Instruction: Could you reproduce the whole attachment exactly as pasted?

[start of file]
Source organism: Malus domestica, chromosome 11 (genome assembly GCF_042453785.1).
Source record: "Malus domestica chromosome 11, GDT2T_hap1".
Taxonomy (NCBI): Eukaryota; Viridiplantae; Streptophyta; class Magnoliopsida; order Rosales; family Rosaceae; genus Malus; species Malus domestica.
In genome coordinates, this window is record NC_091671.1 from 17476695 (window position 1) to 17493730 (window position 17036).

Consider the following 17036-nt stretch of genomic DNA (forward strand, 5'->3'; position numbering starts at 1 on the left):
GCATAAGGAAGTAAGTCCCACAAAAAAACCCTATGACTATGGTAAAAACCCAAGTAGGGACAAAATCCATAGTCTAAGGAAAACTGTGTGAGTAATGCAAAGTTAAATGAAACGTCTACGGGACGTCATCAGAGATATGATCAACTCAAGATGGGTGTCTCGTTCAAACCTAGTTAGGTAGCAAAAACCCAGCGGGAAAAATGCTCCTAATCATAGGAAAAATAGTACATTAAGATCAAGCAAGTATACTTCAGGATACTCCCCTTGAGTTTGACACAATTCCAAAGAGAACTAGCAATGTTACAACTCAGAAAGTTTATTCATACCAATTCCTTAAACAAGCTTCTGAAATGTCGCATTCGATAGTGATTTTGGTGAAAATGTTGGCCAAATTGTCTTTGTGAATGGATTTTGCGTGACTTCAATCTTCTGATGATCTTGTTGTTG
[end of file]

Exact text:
Source organism: Malus domestica, chromosome 11 (genome assembly GCF_042453785.1).
Source record: "Malus domestica chromosome 11, GDT2T_hap1".
Taxonomy (NCBI): Eukaryota; Viridiplantae; Streptophyta; class Magnoliopsida; order Rosales; family Rosaceae; genus Malus; species Malus domestica.
In genome coordinates, this window is record NC_091671.1 from 17476695 (window position 1) to 17493730 (window position 17036).

Consider the following 17036-nt stretch of genomic DNA (forward strand, 5'->3'; position numbering starts at 1 on the left):
GCATAAGGAAGTAAGTCCCACAAAAAAACCCTATGACTATGGTAAAAACCCAAGTAGGGACAAAATCCATAGTCTAAGGAAAACTGTGTGAGTAATGCAAAGTTAAATGAAACGTCTACGGGACGTCATCAGAGATATGATCAACTCAAGATGGGTGTCTCGTTCAAACCTAGTTAGGTAGCAAAAACCCAGCGGGAAAAATGCTCCTAATCATAGGAAAAATAGTACATTAAGATCAAGCAAGTATACTTCAGGATACTCCCCTTGAGTTTGACACAATTCCAAAGAGAACTAGCAATGTTACAACTCAGAAAGTTTATTCATACCAATTCCTTAAACAAGCTTCTGAAATGTCGCATTCGATAGTGATTTTGGTGAAAATGTTGGCCAAATTGTCTTTGTGAATGGATTTTGCGTGACTTCAATCTTCTGATGATCTTGTTGTTG